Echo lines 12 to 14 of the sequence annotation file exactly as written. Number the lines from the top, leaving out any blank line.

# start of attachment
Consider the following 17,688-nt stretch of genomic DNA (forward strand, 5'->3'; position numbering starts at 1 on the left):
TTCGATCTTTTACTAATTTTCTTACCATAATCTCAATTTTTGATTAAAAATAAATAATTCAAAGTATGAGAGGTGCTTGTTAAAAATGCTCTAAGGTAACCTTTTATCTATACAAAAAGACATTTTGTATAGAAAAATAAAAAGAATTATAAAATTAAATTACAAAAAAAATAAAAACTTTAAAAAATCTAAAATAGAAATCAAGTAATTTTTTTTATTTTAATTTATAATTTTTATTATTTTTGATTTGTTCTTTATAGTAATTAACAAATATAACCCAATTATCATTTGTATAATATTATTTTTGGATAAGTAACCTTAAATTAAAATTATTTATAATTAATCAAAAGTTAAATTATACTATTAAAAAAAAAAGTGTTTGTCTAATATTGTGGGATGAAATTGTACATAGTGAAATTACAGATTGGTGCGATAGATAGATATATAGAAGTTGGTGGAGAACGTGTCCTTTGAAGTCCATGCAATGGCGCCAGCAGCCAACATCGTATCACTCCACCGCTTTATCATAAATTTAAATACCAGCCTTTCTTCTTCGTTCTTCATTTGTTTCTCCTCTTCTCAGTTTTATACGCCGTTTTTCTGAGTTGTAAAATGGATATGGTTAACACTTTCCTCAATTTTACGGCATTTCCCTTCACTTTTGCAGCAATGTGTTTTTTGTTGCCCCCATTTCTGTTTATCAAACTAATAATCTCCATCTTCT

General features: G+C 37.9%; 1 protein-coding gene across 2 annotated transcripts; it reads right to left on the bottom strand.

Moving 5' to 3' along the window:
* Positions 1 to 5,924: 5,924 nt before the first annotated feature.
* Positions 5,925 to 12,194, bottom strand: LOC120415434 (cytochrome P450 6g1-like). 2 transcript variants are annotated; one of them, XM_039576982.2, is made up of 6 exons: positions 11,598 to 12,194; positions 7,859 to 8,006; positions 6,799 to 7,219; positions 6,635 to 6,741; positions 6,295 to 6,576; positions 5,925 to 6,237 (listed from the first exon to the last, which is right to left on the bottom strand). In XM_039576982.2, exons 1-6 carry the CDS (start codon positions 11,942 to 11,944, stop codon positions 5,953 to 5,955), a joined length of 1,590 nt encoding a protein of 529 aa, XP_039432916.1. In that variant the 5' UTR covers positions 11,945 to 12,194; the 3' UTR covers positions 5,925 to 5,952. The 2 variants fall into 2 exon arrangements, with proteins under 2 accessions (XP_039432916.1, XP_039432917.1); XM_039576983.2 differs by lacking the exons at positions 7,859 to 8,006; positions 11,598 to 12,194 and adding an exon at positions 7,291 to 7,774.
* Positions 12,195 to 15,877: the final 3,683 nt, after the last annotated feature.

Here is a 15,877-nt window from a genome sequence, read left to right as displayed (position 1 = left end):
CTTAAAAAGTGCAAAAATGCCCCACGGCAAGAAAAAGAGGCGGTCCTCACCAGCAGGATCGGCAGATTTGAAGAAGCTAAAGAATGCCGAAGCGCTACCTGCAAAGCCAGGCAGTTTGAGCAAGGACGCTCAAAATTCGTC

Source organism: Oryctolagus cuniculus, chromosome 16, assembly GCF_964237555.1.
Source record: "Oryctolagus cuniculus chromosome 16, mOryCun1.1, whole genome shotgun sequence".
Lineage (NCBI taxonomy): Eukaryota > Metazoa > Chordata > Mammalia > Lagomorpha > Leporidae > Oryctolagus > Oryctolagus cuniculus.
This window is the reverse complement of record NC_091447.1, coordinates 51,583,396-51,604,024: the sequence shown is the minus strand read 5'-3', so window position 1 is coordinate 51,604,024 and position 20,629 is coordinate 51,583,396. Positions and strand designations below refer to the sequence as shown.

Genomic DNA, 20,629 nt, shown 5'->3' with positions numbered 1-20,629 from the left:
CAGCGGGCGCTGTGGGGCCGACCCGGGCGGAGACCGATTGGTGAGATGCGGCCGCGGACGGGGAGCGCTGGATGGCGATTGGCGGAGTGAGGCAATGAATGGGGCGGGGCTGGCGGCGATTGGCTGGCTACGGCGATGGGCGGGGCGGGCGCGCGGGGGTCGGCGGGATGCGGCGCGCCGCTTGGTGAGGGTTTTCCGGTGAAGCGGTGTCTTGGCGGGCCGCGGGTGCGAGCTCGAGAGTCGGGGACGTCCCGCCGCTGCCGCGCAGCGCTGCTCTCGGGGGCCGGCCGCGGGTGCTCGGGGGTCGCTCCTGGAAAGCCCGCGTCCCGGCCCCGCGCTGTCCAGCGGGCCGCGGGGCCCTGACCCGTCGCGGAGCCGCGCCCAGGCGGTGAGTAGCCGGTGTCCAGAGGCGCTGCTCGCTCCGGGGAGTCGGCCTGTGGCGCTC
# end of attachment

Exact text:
Lineage (NCBI taxonomy): Eukaryota > Metazoa > Chordata > Mammalia > Lagomorpha > Leporidae > Oryctolagus > Oryctolagus cuniculus.
This window is the reverse complement of record NC_091447.1, coordinates 51,583,396-51,604,024: the sequence shown is the minus strand read 5'-3', so window position 1 is coordinate 51,604,024 and position 20,629 is coordinate 51,583,396. Positions and strand designations below refer to the sequence as shown.

Genomic DNA, 20,629 nt, shown 5'->3' with positions numbered 1-20,629 from the left: